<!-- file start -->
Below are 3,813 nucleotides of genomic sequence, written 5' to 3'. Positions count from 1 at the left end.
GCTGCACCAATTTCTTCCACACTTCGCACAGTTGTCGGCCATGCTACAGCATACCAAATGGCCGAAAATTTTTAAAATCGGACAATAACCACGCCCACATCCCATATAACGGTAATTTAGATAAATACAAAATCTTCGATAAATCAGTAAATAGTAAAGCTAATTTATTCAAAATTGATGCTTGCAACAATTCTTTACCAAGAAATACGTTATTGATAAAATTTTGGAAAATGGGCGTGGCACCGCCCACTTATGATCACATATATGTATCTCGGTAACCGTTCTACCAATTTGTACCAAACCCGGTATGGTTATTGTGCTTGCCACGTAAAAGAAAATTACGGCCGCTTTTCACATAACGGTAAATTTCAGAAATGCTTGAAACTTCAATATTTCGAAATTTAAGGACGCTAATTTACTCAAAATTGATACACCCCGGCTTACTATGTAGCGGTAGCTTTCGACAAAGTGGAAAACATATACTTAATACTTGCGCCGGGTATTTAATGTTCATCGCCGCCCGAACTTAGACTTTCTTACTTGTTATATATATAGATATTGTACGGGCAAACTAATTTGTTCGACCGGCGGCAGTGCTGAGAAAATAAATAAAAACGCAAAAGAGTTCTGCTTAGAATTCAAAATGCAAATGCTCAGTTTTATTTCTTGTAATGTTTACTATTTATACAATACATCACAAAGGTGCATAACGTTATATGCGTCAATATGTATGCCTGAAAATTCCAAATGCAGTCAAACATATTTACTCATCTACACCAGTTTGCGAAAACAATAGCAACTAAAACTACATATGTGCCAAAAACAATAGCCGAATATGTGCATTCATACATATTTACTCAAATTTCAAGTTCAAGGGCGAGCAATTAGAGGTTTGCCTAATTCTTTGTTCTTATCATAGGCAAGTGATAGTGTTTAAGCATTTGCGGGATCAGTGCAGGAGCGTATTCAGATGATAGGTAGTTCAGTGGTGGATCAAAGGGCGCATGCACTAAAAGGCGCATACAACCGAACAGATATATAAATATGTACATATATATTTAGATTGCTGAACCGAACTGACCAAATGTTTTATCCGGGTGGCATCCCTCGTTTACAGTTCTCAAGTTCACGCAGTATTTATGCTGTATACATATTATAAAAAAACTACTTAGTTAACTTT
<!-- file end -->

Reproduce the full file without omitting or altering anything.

Below are 3,813 nucleotides of genomic sequence, written 5' to 3'. Positions count from 1 at the left end.
GCTGCACCAATTTCTTCCACACTTCGCACAGTTGTCGGCCATGCTACAGCATACCAAATGGCCGAAAATTTTTAAAATCGGACAATAACCACGCCCACATCCCATATAACGGTAATTTAGATAAATACAAAATCTTCGATAAATCAGTAAATAGTAAAGCTAATTTATTCAAAATTGATGCTTGCAACAATTCTTTACCAAGAAATACGTTATTGATAAAATTTTGGAAAATGGGCGTGGCACCGCCCACTTATGATCACATATATGTATCTCGGTAACCGTTCTACCAATTTGTACCAAACCCGGTATGGTTATTGTGCTTGCCACGTAAAAGAAAATTACGGCCGCTTTTCACATAACGGTAAATTTCAGAAATGCTTGAAACTTCAATATTTCGAAATTTAAGGACGCTAATTTACTCAAAATTGATACACCCCGGCTTACTATGTAGCGGTAGCTTTCGACAAAGTGGAAAACATATACTTAATACTTGCGCCGGGTATTTAATGTTCATCGCCGCCCGAACTTAGACTTTCTTACTTGTTATATATATAGATATTGTACGGGCAAACTAATTTGTTCGACCGGCGGCAGTGCTGAGAAAATAAATAAAAACGCAAAAGAGTTCTGCTTAGAATTCAAAATGCAAATGCTCAGTTTTATTTCTTGTAATGTTTACTATTTATACAATACATCACAAAGGTGCATAACGTTATATGCGTCAATATGTATGCCTGAAAATTCCAAATGCAGTCAAACATATTTACTCATCTACACCAGTTTGCGAAAACAATAGCAACTAAAACTACATATGTGCCAAAAACAATAGCCGAATATGTGCATTCATACATATTTACTCAAATTTCAAGTTCAAGGGCGAGCAATTAGAGGTTTGCCTAATTCTTTGTTCTTATCATAGGCAAGTGATAGTGTTTAAGCATTTGCGGGATCAGTGCAGGAGCGTATTCAGATGATAGGTAGTTCAGTGGTGGATCAAAGGGCGCATGCACTAAAAGGCGCATACAACCGAACAGATATATAAATATGTACATATATATTTAGATTGCTGAACCGAACTGACCAAATGTTTTATCCGGGTGGCATCCCTCGTTTACAGTTCTCAAGTTCACGCAGTATTTATGCTGTATACATATTATAAAAAAACTACTTAGTTAACTTT